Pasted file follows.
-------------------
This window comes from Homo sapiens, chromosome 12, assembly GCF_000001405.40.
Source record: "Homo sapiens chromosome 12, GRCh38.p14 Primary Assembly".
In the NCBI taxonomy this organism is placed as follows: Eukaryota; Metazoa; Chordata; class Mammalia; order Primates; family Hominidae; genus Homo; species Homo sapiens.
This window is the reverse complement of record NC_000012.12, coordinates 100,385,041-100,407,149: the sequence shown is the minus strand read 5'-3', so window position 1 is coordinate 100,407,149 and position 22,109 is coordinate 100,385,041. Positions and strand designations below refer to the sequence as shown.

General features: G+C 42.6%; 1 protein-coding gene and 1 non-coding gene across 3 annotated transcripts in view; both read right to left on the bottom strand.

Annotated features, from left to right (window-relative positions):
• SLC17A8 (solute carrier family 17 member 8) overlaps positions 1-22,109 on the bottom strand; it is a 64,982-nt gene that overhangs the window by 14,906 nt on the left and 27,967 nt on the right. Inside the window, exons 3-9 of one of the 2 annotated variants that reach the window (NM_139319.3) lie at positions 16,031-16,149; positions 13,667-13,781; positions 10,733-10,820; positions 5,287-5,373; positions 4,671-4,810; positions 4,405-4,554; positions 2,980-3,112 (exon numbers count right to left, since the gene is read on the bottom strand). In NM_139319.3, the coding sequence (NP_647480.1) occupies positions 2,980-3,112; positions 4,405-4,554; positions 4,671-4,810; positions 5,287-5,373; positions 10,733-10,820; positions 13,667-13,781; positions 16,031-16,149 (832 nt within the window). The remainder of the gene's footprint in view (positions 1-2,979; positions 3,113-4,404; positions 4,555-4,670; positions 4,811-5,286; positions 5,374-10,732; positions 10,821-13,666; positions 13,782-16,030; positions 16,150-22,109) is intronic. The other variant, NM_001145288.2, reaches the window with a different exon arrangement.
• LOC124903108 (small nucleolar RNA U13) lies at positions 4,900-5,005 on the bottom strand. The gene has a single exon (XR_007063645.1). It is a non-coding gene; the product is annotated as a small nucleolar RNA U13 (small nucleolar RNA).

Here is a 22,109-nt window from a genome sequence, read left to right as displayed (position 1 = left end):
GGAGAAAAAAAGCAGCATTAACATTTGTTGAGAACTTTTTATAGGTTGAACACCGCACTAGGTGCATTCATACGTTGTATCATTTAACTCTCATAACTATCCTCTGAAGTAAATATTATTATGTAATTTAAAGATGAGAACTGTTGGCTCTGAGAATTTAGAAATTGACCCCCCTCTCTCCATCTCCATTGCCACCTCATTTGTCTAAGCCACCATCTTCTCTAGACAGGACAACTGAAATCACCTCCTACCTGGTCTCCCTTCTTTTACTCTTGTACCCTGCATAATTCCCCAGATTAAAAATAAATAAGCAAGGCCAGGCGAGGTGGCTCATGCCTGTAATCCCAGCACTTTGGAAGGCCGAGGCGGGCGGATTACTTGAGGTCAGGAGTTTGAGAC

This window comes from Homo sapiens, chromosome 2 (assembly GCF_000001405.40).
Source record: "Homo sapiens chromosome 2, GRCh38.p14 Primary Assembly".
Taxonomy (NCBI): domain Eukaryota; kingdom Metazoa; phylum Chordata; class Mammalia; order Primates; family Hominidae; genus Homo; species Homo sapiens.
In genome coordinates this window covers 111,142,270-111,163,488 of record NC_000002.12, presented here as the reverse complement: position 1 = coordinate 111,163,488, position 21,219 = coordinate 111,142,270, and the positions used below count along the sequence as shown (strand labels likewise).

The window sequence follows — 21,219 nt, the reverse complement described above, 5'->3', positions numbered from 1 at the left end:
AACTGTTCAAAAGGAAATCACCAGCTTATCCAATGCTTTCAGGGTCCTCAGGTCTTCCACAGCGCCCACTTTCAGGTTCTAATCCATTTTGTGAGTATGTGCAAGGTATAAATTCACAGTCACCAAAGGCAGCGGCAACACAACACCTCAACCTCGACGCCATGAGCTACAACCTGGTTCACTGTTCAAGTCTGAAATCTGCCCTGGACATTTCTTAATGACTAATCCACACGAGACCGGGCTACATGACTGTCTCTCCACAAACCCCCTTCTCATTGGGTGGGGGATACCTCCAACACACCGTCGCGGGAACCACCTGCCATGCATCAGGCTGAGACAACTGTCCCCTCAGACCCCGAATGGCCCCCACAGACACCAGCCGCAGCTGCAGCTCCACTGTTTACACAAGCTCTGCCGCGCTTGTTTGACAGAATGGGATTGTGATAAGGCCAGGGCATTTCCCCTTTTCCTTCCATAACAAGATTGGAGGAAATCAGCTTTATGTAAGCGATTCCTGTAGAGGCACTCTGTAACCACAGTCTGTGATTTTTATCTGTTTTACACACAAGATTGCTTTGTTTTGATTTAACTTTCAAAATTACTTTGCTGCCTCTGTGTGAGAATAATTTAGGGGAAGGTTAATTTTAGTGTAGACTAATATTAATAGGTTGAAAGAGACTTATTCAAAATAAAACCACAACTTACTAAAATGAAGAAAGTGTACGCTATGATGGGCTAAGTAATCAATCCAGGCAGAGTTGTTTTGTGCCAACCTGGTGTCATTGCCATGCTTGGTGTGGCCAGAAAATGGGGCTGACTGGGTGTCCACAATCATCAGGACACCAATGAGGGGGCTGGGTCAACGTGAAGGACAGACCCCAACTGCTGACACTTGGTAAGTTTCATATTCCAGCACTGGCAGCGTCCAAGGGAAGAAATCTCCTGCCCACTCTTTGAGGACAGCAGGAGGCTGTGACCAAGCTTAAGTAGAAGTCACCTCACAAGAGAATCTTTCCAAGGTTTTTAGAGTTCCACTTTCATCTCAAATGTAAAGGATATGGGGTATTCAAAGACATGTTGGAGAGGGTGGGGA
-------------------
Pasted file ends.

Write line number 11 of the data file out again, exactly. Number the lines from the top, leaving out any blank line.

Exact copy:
This window comes from Homo sapiens, chromosome 2 (assembly GCF_000001405.40).